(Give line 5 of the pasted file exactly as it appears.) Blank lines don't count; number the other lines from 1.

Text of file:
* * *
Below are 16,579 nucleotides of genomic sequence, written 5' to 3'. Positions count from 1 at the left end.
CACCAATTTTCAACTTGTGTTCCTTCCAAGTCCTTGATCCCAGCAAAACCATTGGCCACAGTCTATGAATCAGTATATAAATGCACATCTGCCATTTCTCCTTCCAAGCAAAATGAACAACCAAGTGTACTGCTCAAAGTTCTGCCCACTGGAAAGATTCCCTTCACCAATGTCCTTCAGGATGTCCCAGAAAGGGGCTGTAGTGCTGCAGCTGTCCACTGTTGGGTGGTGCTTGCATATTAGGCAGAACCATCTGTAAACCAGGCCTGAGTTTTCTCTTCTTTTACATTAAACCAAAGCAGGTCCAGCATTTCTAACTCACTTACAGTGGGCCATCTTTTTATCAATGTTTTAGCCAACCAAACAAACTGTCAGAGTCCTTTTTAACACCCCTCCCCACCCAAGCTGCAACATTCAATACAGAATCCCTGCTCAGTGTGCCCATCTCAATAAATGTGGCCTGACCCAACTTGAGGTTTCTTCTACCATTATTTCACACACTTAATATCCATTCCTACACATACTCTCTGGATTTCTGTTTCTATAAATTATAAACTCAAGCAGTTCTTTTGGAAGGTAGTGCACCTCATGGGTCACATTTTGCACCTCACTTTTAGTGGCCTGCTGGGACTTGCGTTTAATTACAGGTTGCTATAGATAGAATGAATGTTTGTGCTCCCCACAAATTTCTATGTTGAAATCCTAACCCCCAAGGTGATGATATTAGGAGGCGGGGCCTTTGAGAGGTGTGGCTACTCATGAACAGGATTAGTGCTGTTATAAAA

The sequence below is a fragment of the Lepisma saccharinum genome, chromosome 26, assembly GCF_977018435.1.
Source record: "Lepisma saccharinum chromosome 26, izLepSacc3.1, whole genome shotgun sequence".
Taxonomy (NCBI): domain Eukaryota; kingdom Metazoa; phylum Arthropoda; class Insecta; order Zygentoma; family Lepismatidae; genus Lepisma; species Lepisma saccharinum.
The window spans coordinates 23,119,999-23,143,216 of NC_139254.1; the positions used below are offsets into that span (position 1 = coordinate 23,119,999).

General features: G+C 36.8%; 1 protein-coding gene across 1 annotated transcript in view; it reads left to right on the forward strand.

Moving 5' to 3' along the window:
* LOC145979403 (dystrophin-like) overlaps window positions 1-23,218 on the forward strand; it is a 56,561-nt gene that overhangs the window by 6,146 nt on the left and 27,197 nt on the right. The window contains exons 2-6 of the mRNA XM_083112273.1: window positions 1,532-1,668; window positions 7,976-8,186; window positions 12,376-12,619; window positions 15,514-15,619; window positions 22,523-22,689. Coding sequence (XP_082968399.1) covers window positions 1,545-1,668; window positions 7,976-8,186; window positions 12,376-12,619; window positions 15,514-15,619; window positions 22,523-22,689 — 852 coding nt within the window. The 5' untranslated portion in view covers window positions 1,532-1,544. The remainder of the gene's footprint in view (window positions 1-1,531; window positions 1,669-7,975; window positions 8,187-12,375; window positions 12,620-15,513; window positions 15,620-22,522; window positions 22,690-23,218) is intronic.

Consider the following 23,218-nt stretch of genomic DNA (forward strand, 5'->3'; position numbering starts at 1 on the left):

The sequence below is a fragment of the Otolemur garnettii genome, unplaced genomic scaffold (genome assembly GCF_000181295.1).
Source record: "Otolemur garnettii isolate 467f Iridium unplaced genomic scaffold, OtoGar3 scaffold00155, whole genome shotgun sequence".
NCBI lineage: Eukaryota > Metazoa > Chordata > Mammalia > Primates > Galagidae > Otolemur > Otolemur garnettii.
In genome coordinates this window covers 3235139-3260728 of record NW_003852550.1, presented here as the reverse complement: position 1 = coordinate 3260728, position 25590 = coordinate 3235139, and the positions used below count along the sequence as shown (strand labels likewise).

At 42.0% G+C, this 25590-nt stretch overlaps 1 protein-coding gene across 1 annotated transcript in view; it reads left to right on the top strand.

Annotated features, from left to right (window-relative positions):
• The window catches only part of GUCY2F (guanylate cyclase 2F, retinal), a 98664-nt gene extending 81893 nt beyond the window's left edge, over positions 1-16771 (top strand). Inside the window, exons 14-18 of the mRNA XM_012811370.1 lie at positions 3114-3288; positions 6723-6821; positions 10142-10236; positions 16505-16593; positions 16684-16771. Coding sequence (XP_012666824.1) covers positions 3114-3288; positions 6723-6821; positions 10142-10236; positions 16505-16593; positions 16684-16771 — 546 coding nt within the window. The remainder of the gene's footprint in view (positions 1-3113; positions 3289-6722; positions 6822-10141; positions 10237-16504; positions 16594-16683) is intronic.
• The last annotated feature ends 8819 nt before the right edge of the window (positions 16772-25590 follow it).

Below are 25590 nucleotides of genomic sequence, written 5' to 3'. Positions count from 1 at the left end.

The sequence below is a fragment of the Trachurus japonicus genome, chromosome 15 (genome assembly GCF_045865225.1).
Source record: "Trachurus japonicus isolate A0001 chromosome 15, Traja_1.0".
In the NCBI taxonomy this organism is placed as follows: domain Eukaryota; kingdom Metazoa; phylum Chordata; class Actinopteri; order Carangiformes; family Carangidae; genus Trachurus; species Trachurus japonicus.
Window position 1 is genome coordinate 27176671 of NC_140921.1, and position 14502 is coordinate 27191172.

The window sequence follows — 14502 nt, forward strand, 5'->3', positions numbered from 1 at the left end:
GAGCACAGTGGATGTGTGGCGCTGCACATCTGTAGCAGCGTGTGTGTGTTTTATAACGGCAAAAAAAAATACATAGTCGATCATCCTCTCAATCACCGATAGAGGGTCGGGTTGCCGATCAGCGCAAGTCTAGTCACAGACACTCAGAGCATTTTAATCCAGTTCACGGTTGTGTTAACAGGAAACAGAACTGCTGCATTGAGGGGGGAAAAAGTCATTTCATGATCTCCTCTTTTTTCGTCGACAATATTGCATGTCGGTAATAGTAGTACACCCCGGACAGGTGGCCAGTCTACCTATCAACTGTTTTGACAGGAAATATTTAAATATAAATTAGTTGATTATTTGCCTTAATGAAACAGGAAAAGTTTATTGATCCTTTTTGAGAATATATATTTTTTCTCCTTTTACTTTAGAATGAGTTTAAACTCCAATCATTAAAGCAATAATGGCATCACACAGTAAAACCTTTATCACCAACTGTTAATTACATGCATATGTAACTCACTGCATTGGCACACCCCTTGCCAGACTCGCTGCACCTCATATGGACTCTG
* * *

Taxonomy (NCBI): domain Eukaryota; kingdom Metazoa; phylum Arthropoda; class Insecta; order Zygentoma; family Lepismatidae; genus Lepisma; species Lepisma saccharinum.